You know, I was really thought the best part of election night was the promise of never hearing from Sarah Palin again.
It seems I was wrong - as the McCain camp is going to try like hell to lay his political disaster at her feet. (Plus, she wanted to give her own concession speech - ick).
So, now, we’re going to have days - if not weeks - of back and forth. This means we’re going to have to keep hearing from Sarah Palin, since objectivity demands right of response.
And some of the allegations are pretty absurd - that she didn’t know Africa was a continent or the three countries of NAFTA. Her response to that was pretty smart, actually:
Asked about the Fox report that she did not know the NAFTA members or that Africa was a continent, Palin said, “If they’re an unnamed source, that says it all. I won’t comment on anyone’s gossip based on anonymous sources. That’s kind of a small of a bitter type of person who anonymously would charge that I didn’t know an answer to a question. So until I know who’s talking about it, I won’t have a comment on a false allegation.”
But what I find interesting - and, god help me, I’m defending Sarah Palin - is the type of Palin quotes the media prints. General journalistic practice is to ‘clean up’ colloquialisms and misspeaks. There have been numerous debates during the Bush II presidency over just how much clean up is appropriate, given his frequent mangling of the English language.
The idea is that politicians often speak off the cuff, and this sometimes makes their sentence structure awkward for print media. With Palin, however, the print media seems content to leave clean up alone.
ABC used these quotes:
“I don’t think anybody should give Sarah Palin that much credit, that I would trump an economic, woeful time in this nation that occurred about two months ago, that my presence on the ticket would trump the economic crisis that America found itself in a couple of months ago and attribute John McCain’s loss to me,” Palin told reporters in Arizona Wednesday.
“Now, having said that, if I cost John McCain even one vote, I’m sorry about that because John McCain I believe is the American hero. I had believed that it was his time. … He being so full of courage and wisdom and experience, that valor he just embodies, I believe he would’ve been the best pick, but that is not the Americans’ choice at this time.”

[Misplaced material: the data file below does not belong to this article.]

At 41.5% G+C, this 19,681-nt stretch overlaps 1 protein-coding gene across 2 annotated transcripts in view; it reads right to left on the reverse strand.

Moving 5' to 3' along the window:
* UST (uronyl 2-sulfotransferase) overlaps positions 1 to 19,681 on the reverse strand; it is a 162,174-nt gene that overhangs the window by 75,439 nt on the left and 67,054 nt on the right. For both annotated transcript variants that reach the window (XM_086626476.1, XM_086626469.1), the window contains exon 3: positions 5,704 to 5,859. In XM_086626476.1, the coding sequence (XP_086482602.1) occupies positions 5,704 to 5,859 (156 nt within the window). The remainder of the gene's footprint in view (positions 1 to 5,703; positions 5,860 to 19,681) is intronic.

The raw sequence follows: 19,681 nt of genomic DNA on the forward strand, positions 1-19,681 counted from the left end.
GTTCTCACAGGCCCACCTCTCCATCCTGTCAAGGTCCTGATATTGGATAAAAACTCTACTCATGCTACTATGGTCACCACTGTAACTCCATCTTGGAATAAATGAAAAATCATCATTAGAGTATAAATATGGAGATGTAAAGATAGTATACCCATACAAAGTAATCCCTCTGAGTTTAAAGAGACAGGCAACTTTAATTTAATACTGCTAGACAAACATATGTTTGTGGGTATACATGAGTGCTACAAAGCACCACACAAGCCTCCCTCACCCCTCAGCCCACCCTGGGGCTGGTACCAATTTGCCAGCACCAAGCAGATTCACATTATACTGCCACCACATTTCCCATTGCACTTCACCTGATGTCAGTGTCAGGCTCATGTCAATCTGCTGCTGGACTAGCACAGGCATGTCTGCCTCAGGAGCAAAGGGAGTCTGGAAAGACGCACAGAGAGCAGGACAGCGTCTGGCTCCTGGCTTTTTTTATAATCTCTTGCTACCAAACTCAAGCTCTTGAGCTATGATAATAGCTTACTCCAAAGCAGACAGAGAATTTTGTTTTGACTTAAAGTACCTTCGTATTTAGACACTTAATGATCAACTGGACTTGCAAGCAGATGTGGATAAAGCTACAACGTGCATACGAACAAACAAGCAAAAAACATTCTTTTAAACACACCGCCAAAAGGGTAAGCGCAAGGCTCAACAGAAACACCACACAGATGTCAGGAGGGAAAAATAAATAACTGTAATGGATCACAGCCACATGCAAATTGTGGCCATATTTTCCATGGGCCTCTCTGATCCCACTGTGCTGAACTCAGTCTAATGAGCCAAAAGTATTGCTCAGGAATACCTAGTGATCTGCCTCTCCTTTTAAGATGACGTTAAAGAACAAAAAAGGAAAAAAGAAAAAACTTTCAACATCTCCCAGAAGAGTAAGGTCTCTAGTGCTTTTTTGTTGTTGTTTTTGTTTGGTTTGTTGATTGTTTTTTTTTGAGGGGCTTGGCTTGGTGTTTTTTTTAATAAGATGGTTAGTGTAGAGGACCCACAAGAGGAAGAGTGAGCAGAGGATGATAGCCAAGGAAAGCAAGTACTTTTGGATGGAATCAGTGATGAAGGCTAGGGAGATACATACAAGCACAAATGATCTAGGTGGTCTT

The first paragraph has a completely redundant clause, the repetition of which only makes her seem like an idiot. An ellipse after ‘credit’ and then picking up with, ‘that my presence…’ would have been sufficient. And I know they’re content using ellipses because they do it in the second paragraph.
As for that second paragraph, they’re doing two things. One is not helping her out with commas, such as around ‘I believe’, which would help readers break her sentences down. It reads as though it’s just pouring out of her mouth. Secondly, ‘He being so full of courage…’ should have been edited to start the sentence with ‘Being…’.
And I think it would have been edited if a different politician were being quoted.
Look, Sarah Palin is not particularly well-spoken. But if you transcribe the long, roundabout sentences used by most politicians - and I’m looking at you, Joe Biden - word for word, they all sound like idiots.
I’m not going to go so far as to accuse the media of belittling Palin in a sexist manner, but it’s clear they don’t like her. She’s going to be a punching bag for months - and she’s certainly earned some of it.
But Palin’s right, if she’s being accused of something, the media shouldn’t be attributing it to anonymous sources. The ABC story I’ve read doesn’t use a single attributed quote.
And most of the article is reporting on what other media outlets have reported with anonymous sources. It’s a media feedback loop - ABC reports what NYT and Newsweek reported, and, put through enough cycles, it’s legitimate news without ever having been attributed to a named source.
Obviously, the best way to deal with this is to ignore Sarah Palin and never interview or talk about her again.
Sphere: Related Content